Richard Long: Heaven And Earth provides an opportunity to view the work of the British artist who extended the possibilities of sculpture beyond traditional materials and methods, radically rethinking the relationship between art and landscape. Long's work is rooted in his deep affinity with nature, developed during solitary walks. Comprising over 80 works, selected across 4 decades, the exhibition includes large-scale mud wall works, and new photographic and text works documenting walks around the world, plus a big selection of the artists' books, postcards and other printed matter. Long's walks have taken him through rural areas in Britain, and as far afield as the plains of Canada, Mongolia and Bolivia. He never makes significant alterations to the landscapes he passes through, but adjusts the natural order of wilderness places, up-ending stones, or making simple, geometric shapes. Long's work explores relationships between time, distance, geography, measurement and movement. He usually works in the landscape, and presents his work in various forms, which include artists' books and postcards, but sometimes uses natural materials in the gallery. The exhibition includes key early works such as 'A Line Made by Walking', made in a field, where Long walked back and forth until the flattened grass caught by the sunlight became visible as a line, a path going 'nowhere', which he then photographed; and six major stone sculptures, such as 'Norfolk Flint Circle', an eight metre sculpture consisting of a single layer of flints lying close together on the floor laid in the gallery, as on his walks, in simple geometric configurations such as circles, lines, and ellipses. Tate Britain until 6th September.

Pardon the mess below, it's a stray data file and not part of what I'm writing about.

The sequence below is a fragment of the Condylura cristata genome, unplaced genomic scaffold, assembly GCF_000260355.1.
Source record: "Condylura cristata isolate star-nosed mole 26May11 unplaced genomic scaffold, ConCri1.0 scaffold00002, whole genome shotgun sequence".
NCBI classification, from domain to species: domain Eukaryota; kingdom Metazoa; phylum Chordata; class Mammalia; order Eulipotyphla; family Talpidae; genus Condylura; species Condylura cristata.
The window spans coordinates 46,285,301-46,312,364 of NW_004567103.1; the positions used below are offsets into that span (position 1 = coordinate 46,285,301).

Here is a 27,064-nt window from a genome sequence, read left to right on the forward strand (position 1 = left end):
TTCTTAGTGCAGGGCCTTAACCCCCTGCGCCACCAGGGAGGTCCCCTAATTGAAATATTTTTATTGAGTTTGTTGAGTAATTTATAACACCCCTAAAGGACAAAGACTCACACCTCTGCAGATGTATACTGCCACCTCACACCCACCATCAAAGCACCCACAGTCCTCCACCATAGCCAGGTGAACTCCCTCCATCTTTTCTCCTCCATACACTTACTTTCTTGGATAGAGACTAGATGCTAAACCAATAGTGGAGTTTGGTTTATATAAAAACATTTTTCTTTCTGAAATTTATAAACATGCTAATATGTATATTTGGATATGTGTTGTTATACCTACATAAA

The North-West Passage: An Arctic Obsession examines the myths and realities of the centuries long British endeavour to find the 'passage round the pole'. The fabled North-West Passage, the sea route linking the North Atlantic with the north Pacific Ocean, was sought by explorers as a lucrative short cut for trade between Europe and the East. The exhibition looks at some of the extraordinary stories, feats of endurance and tragedies that surround famous attempts by Sir John Ross, Sir James Clarke Ross, Sir William Parry and Sir John Franklin. Franklin's expedition of unprecedented scale, in vessels equipped with the latest technological innovations, was to become one of the greatest disasters of Arctic exploration, as both ships and their entire crews vanished. The display also provides a glimpse into the survival strategies used by 19th century explorers to combat the Arctic's harsh climate (including on Franklin's expedition, cannibalism when the food supply was exhausted). Over 120 objects - portrait and landscape paintings, letters, maps and ethnographic items, together with food supplies and equipment retrieved by later expeditions - highlight British attempts to explore and map the Arctic. Highlights include drawings that record early encounters with the Inuit, from John Ross's 1829-33 expedition; the flagstaff which Sir James Clark Ross erected to mark his discovery of the North Magnetic Pole in 1831; and letters and relics, including snow goggles and a pocket chronometer, recovered from Franklin's doomed voyage of 1845. National Maritime Museum, Greenwich, until 3rd January.